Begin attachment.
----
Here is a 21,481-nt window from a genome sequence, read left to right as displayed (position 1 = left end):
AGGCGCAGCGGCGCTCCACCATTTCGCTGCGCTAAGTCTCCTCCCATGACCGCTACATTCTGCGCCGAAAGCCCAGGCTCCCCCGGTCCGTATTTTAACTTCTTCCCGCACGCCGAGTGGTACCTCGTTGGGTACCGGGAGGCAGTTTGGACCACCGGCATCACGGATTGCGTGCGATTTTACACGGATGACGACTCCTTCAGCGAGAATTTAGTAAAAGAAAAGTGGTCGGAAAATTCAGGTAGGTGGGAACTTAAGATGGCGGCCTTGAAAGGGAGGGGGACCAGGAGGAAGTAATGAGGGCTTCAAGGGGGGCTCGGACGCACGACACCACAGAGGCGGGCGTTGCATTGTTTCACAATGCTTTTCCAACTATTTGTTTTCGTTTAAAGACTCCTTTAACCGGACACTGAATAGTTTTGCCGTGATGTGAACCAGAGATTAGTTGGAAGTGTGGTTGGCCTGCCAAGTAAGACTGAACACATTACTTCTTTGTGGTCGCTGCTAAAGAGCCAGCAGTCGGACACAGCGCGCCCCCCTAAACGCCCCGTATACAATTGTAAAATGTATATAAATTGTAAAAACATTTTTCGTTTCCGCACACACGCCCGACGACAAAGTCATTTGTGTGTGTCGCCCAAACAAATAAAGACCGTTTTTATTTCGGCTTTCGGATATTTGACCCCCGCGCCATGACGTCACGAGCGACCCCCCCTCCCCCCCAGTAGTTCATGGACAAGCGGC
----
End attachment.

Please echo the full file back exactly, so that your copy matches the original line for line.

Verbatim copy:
Here is a 21,481-nt window from a genome sequence, read left to right as displayed (position 1 = left end):
AGGCGCAGCGGCGCTCCACCATTTCGCTGCGCTAAGTCTCCTCCCATGACCGCTACATTCTGCGCCGAAAGCCCAGGCTCCCCCGGTCCGTATTTTAACTTCTTCCCGCACGCCGAGTGGTACCTCGTTGGGTACCGGGAGGCAGTTTGGACCACCGGCATCACGGATTGCGTGCGATTTTACACGGATGACGACTCCTTCAGCGAGAATTTAGTAAAAGAAAAGTGGTCGGAAAATTCAGGTAGGTGGGAACTTAAGATGGCGGCCTTGAAAGGGAGGGGGACCAGGAGGAAGTAATGAGGGCTTCAAGGGGGGCTCGGACGCACGACACCACAGAGGCGGGCGTTGCATTGTTTCACAATGCTTTTCCAACTATTTGTTTTCGTTTAAAGACTCCTTTAACCGGACACTGAATAGTTTTGCCGTGATGTGAACCAGAGATTAGTTGGAAGTGTGGTTGGCCTGCCAAGTAAGACTGAACACATTACTTCTTTGTGGTCGCTGCTAAAGAGCCAGCAGTCGGACACAGCGCGCCCCCCTAAACGCCCCGTATACAATTGTAAAATGTATATAAATTGTAAAAACATTTTTCGTTTCCGCACACACGCCCGACGACAAAGTCATTTGTGTGTGTCGCCCAAACAAATAAAGACCGTTTTTATTTCGGCTTTCGGATATTTGACCCCCGCGCCATGACGTCACGAGCGACCCCCCCTCCCCCCCAGTAGTTCATGGACAAGCGGC